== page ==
MCPS budget proposal prioritizes equity, mental health

By Ben Waldman

MCPS Superintendent Jack Smith released his recommended MCPS operating budget for next fiscal year Dec. 18. The budget is a 4.5% increase from this fiscal year’s budget, for a total of $2.8 billion dollars. It aims to help the county manage an increase in students and implement new programs, including an Equity and Innovation Fund and more mental health specialists.

“The key for this budget is to manage significant growth and ensure that all students have access and opportunity to the resources, the rigorous coursework, the support and staff that they need to meet their full potential,” MCPS spokesperson Gboyinde Onijala said.

The budget includes increased funding for a number of MCPS’ college preparation initiatives, like International Baccalaureate and College Tracks, both of which help prepare students for more rigorous coursework in college.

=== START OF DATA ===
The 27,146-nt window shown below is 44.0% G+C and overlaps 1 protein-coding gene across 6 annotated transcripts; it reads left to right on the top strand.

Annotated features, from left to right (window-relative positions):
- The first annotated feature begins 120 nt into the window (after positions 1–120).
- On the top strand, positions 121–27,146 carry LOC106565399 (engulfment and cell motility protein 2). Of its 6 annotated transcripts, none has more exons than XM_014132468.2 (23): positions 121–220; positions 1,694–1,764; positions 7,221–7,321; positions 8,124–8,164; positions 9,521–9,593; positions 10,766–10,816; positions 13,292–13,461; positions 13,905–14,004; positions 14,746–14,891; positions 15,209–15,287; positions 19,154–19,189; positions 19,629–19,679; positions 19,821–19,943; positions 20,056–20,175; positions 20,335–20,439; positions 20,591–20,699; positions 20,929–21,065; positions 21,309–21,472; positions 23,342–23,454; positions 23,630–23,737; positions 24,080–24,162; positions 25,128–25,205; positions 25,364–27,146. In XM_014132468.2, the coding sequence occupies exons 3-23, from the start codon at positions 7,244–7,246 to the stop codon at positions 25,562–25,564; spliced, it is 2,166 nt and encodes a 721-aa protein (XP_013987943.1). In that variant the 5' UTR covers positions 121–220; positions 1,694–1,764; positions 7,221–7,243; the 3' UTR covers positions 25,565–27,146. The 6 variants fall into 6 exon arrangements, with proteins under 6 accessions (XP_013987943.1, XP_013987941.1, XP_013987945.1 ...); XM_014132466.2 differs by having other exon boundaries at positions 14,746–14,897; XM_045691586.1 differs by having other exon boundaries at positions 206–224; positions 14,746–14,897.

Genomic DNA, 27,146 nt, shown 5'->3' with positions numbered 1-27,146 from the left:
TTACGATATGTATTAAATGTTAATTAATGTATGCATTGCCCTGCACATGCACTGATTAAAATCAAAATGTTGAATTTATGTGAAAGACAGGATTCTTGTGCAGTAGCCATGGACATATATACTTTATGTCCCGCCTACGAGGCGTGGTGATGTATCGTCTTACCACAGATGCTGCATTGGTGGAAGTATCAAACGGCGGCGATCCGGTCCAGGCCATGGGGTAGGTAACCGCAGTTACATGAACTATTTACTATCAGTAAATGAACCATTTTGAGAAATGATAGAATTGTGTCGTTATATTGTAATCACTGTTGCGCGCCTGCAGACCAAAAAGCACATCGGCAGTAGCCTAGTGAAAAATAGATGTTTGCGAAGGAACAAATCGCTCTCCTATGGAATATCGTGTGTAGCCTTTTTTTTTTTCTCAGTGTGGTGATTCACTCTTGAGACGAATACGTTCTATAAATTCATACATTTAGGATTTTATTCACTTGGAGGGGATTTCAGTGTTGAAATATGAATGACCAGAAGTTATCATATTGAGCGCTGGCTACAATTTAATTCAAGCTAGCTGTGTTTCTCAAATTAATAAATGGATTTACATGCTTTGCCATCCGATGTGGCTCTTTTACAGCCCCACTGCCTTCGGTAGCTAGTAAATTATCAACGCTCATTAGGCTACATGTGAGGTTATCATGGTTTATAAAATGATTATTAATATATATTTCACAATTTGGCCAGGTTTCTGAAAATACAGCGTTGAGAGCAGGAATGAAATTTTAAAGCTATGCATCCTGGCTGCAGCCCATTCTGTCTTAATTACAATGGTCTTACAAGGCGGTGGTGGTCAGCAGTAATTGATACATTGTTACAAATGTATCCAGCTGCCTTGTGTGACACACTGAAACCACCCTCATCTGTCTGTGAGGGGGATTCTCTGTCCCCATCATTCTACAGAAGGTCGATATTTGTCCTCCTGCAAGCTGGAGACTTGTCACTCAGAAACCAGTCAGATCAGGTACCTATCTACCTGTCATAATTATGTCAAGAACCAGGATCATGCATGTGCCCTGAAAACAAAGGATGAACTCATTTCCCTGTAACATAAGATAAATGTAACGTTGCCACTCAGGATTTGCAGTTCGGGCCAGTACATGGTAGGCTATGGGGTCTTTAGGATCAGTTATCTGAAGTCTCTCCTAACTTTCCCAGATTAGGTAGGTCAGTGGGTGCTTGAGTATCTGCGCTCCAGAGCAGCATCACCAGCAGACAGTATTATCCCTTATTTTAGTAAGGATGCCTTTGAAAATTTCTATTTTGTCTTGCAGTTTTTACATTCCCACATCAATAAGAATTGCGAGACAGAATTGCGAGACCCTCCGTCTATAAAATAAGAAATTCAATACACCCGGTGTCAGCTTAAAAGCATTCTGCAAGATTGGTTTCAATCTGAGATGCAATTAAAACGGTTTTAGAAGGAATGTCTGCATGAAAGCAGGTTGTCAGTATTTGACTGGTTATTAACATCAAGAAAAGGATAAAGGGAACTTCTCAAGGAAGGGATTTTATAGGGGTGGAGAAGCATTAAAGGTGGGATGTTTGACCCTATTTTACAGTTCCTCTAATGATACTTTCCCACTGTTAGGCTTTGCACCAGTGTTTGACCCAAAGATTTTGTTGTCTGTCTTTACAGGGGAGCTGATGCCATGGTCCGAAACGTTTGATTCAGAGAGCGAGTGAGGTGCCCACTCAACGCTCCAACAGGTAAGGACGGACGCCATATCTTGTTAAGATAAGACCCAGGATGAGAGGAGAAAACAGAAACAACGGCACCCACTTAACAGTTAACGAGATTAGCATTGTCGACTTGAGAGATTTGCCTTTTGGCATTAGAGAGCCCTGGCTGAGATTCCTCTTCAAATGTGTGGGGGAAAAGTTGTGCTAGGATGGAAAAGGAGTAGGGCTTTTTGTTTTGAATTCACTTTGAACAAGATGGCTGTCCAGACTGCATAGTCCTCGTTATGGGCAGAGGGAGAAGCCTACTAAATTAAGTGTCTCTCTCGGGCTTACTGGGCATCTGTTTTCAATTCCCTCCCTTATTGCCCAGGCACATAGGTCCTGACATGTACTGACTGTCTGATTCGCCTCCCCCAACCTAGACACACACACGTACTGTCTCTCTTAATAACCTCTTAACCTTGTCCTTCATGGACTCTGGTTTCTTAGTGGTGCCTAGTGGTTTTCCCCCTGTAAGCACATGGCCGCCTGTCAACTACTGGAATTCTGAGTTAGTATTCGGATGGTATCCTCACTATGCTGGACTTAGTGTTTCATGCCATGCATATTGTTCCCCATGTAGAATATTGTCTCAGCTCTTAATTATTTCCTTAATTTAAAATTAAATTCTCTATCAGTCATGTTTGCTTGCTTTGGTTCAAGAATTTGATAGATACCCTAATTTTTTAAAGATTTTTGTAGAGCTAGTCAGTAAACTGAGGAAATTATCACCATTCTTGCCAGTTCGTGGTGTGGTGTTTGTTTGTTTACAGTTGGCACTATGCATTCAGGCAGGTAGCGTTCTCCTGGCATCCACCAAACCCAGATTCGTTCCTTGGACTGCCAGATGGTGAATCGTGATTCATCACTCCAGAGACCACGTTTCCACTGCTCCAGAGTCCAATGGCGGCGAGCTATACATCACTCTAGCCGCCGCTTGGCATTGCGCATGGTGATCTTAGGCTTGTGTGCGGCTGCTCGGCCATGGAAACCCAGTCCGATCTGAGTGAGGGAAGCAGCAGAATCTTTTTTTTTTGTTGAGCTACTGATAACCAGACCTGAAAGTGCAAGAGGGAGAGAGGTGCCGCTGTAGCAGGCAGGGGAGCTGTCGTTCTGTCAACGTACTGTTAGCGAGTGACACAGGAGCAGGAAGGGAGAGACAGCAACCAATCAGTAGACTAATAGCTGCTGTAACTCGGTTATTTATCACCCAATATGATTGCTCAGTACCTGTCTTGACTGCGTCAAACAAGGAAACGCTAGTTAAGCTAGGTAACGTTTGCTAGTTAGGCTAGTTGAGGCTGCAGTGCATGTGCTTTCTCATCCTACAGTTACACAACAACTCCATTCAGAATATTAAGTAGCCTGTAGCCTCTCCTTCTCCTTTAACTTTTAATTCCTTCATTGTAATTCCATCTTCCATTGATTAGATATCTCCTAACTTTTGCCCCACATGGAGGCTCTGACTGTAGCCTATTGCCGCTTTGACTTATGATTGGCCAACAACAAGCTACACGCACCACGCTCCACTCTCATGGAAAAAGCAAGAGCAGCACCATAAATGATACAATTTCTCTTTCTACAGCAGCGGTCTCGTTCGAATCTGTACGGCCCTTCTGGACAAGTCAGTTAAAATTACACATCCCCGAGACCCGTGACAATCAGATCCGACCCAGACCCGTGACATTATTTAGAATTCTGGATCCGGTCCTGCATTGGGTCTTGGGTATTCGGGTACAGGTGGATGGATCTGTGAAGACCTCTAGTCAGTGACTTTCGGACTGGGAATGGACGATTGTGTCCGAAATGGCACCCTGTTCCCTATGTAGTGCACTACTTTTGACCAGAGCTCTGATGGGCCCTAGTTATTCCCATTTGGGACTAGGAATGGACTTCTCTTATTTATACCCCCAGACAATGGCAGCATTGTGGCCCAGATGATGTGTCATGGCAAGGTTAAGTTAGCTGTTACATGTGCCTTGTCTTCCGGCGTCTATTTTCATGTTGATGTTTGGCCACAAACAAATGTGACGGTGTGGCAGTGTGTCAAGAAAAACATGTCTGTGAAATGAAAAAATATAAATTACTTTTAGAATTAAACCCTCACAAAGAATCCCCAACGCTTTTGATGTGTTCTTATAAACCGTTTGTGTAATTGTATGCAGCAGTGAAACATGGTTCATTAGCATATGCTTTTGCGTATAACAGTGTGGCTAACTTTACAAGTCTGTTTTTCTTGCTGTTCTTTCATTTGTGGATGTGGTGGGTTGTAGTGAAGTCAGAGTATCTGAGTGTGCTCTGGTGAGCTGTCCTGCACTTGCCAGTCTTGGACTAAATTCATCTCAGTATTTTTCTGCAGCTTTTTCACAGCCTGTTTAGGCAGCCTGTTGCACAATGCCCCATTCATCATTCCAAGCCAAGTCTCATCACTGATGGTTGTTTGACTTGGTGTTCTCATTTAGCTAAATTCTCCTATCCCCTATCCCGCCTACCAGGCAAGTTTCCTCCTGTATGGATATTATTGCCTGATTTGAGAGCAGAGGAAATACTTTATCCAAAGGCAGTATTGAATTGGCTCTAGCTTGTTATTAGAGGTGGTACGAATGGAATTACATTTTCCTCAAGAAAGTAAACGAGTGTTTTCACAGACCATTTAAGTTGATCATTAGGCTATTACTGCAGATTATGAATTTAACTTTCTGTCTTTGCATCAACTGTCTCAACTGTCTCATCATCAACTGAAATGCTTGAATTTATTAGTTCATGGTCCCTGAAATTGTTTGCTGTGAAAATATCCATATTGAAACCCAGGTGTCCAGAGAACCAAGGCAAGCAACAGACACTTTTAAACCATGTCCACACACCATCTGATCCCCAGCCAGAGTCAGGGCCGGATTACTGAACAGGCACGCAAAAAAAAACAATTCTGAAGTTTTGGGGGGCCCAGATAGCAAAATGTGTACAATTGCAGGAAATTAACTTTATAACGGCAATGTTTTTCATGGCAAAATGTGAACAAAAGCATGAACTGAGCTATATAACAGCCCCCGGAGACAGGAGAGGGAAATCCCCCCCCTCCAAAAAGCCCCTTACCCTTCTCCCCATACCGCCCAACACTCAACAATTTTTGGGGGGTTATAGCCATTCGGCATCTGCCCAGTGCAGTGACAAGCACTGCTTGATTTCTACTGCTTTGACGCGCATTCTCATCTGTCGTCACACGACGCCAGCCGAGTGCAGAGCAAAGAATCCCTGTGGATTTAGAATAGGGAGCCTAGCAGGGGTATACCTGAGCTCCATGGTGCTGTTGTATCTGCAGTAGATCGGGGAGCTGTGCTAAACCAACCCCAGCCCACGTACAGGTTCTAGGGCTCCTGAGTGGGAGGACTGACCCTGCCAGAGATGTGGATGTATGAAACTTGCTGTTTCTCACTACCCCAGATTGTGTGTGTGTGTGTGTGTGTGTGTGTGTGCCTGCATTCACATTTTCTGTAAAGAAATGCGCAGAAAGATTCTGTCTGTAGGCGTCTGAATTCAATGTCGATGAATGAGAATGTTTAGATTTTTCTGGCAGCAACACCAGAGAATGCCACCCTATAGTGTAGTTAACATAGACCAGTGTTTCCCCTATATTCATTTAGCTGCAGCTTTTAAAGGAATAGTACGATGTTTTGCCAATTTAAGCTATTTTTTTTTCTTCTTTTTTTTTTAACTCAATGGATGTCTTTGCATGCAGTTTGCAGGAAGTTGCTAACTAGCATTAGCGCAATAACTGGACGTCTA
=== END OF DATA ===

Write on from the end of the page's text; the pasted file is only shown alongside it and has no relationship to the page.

“The budget appeared to me to reflect Dr. Smith and the Board’s priorities,” Principal Robert Dodd said. “It shows that the Board and Dr. Smith are advocating to get the resources that we need to improve.”

One of the main focuses of the budget is to improve equity within the school system. Schools with fewer resources tend to have lower levels of student achievement and larger class sizes. The budget includes a $2 million dollar Equity and Innovation Fund to pay for “innovative proposals” in “schools with identified needs.”

“Equity is a big priority in the school system,” Dodd said. “When they look at the needs of schools around MCPS, they’re trying to allocate resources to help kids who need the most help.”

The Superintendent’s proposed budget will now go to the Board of Education; Board members will review and possibly alter the budget before sending it to the County Executive and County Council to become law.

Students can share their opinions on the budget in a variety of ways throughout all stages of the budget process, including testifying to the County Council and submitting written comments to the Superintendent.

“Students should do their due diligence and make sure they stay engaged in this process,” Onijala said.